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What’s an Anacoluthon? (Monday with Mounce 62)

Categories Mondays with Mounce

Monday With Mounce buttonI went in to see the doctor a while back and he said that
I had, well, I didn’t know the word he used. It was too long and Latin-based. I
asked him what that meant, and he said, a cold (I think it was).

“If it is just a cold,” I asked, “then why not call it a
cold?”

“Because we can’t charge you a lot of money to diagnose a
cold,” he responded.

“No, really, why use a long complicated term when a short
one would do?”

My doctor is a long-term personal friend, so we have lots
of fun conversations. Honestly, part of the answer is to sound esoteric he
said, but part of it is to be medically specific. “Cold” is a pretty large
category, and I had a specific form.

But before we start blaming the medical profession for
something, we should look at our own discipline and ask if we do the same
thing. I snicker sometimes when I use the word “lexicon” to describe a
dictionary. Why do we call it a “lexicon”? Perhaps there is a historically
specific reason, but perhaps we like to sound especially learned.

Or how about “anacoluthon”? This is a Greek term that
means “a sentence or construction that lacks grammatical sequence”
(an + akolouthos, “not following”).
In general parlance, it is just a sentence fragment. Why not call it a
“grammatical error”? Well, perhaps we can be more specific than using the broad
category of “grammatical error,” and perhaps some of us recoil a bit in saying
that the Bible has an “error.” So we take a deep breath and say that this verse
exhibits anacoluthon.

A simple example is 1 Tim 1:3. Paul writes, “As I urged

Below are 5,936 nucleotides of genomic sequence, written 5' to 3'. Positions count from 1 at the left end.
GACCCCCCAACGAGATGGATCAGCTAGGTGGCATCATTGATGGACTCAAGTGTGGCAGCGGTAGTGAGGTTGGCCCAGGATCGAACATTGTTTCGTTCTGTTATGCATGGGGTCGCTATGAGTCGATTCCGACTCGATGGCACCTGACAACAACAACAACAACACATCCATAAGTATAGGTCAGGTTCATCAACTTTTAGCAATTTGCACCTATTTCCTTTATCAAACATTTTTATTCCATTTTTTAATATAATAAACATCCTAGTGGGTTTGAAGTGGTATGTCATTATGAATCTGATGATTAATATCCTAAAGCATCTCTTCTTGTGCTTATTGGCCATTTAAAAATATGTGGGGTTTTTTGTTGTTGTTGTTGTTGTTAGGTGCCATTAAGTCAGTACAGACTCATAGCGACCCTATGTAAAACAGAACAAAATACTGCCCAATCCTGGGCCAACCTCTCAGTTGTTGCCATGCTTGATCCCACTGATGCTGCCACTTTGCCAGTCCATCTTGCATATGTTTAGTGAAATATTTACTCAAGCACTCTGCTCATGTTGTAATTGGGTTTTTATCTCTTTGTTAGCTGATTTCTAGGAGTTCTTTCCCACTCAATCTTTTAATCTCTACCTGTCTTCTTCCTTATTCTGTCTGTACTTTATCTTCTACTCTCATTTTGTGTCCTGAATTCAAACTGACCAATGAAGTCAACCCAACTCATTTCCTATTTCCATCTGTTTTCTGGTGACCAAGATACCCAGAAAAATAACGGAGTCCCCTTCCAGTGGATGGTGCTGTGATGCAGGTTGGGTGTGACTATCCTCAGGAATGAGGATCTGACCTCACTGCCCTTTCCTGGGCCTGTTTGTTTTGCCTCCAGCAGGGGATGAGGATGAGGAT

you when going to Macedonia to remain at Ephesus that you may charge certain
persons not to teach any different doctrine ….” The sentence goes to the end of
v 4, and verse 5 starts a new sentence. What is missing? A subject and a verb!
So technically vv 3-4 are a sentence fragment, a series of dependent clauses
without a main clause.

Translations do a series of things to get around the
problem. The ESV changes the participle “remaining” to an imperative “remain!”
(also TNIV, NASB, RSV, NET). The NRSV changes the past tense “urged” to “urge”;
“I urge you, as I did when I was on my way to Macedonia, to remain in Ephesus.”
The “as I did” is to retain the fact that Paul is thinking about a past event.
The NLT reads, “When I left for Macedonia, I urged you to stay there in Ephesus
and stop those who are teaching wrong doctrine.” I thought I remember seeing a
translation that placed a dash at the end of v 4.

These are all legitimate ways to try and make Paul’s
Greek acceptable. The tricky thing is to let the English reader know that Paul
is referring to a past event, and that he is in essence repeating the same
charge; he has not changed his mind as to what Timothy should be doing.

This is why all full expressions of the doctrine of
inerrancy make allowance for grammatical “mistakes.” At times I suspect the
grammatical errors are totally on purpose. Revelation is full of anacoluthon,
but that is because John is in an ecstatic state and partial sentences and
other incongruities help convey the sense of his ecstasy. But other times the
mistake is just a mistake. Perhaps he didn’t feel like spending the time for
his amanuensis to scrape the parchment and start v 3 over again.

Whatever the historical reason, the biblical writers are
human and God in his sovereignty worked through them, and that included not
always finishing their sentences.

Statements of the doctrine of Inspiration should not be based
on how we think God should have done it, but on what we can see of how he did.

Mounce

William D. [Bill] Mounce posts every Monday about
the Greek language, exegesis, and related topics at Koinonia. He is the author
of numerous books, including the bestselling 
Basics of Biblical Greek 
(third
edition coming in 2009
!), and general editor for Mounce's
Complete Expository Dictionary of the Old and New Testament Words
. He served
as the New Testament chair of the English Standard Version Bible translation.
Learn more and visit Bill's blog (co-authored with scholar and his father Bob
Mounce) at 
www.billmounce.com
.

 

 

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